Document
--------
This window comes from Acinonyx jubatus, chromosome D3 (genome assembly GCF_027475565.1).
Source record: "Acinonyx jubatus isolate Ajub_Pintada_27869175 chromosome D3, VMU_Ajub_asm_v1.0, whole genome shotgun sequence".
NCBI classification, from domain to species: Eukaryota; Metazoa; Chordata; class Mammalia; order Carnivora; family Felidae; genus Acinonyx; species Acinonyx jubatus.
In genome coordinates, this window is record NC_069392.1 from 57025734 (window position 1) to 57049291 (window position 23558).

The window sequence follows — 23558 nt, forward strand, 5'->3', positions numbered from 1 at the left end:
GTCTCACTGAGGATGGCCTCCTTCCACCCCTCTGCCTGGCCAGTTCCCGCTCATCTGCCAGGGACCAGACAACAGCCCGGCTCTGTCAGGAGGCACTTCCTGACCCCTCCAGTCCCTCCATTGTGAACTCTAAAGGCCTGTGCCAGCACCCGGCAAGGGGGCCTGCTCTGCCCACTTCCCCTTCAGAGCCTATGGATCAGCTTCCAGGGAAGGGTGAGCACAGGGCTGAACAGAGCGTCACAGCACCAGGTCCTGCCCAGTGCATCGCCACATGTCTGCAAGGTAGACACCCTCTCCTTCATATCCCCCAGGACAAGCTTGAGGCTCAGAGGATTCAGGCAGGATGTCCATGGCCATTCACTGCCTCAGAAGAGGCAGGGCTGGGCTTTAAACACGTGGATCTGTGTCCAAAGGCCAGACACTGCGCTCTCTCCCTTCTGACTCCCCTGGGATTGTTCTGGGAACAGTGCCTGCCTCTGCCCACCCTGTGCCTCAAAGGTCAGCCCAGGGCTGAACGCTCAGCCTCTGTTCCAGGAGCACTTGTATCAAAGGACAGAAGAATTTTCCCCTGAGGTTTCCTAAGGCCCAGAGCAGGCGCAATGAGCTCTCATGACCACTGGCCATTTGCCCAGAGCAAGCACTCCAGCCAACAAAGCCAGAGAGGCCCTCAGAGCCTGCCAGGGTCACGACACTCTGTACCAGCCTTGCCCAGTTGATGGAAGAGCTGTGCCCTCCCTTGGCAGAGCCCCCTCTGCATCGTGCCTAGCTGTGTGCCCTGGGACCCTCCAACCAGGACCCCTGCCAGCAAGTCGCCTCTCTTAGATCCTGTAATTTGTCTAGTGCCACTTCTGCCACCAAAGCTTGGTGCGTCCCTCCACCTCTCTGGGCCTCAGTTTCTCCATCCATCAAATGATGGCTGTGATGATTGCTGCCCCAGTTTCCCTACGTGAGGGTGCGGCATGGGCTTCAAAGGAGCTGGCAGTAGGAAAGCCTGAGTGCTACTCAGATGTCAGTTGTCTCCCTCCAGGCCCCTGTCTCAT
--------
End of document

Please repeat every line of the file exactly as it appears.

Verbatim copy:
This window comes from Acinonyx jubatus, chromosome D3 (genome assembly GCF_027475565.1).
Source record: "Acinonyx jubatus isolate Ajub_Pintada_27869175 chromosome D3, VMU_Ajub_asm_v1.0, whole genome shotgun sequence".
NCBI classification, from domain to species: Eukaryota; Metazoa; Chordata; class Mammalia; order Carnivora; family Felidae; genus Acinonyx; species Acinonyx jubatus.
In genome coordinates, this window is record NC_069392.1 from 57025734 (window position 1) to 57049291 (window position 23558).

The window sequence follows — 23558 nt, forward strand, 5'->3', positions numbered from 1 at the left end:
GTCTCACTGAGGATGGCCTCCTTCCACCCCTCTGCCTGGCCAGTTCCCGCTCATCTGCCAGGGACCAGACAACAGCCCGGCTCTGTCAGGAGGCACTTCCTGACCCCTCCAGTCCCTCCATTGTGAACTCTAAAGGCCTGTGCCAGCACCCGGCAAGGGGGCCTGCTCTGCCCACTTCCCCTTCAGAGCCTATGGATCAGCTTCCAGGGAAGGGTGAGCACAGGGCTGAACAGAGCGTCACAGCACCAGGTCCTGCCCAGTGCATCGCCACATGTCTGCAAGGTAGACACCCTCTCCTTCATATCCCCCAGGACAAGCTTGAGGCTCAGAGGATTCAGGCAGGATGTCCATGGCCATTCACTGCCTCAGAAGAGGCAGGGCTGGGCTTTAAACACGTGGATCTGTGTCCAAAGGCCAGACACTGCGCTCTCTCCCTTCTGACTCCCCTGGGATTGTTCTGGGAACAGTGCCTGCCTCTGCCCACCCTGTGCCTCAAAGGTCAGCCCAGGGCTGAACGCTCAGCCTCTGTTCCAGGAGCACTTGTATCAAAGGACAGAAGAATTTTCCCCTGAGGTTTCCTAAGGCCCAGAGCAGGCGCAATGAGCTCTCATGACCACTGGCCATTTGCCCAGAGCAAGCACTCCAGCCAACAAAGCCAGAGAGGCCCTCAGAGCCTGCCAGGGTCACGACACTCTGTACCAGCCTTGCCCAGTTGATGGAAGAGCTGTGCCCTCCCTTGGCAGAGCCCCCTCTGCATCGTGCCTAGCTGTGTGCCCTGGGACCCTCCAACCAGGACCCCTGCCAGCAAGTCGCCTCTCTTAGATCCTGTAATTTGTCTAGTGCCACTTCTGCCACCAAAGCTTGGTGCGTCCCTCCACCTCTCTGGGCCTCAGTTTCTCCATCCATCAAATGATGGCTGTGATGATTGCTGCCCCAGTTTCCCTACGTGAGGGTGCGGCATGGGCTTCAAAGGAGCTGGCAGTAGGAAAGCCTGAGTGCTACTCAGATGTCAGTTGTCTCCCTCCAGGCCCCTGTCTCAT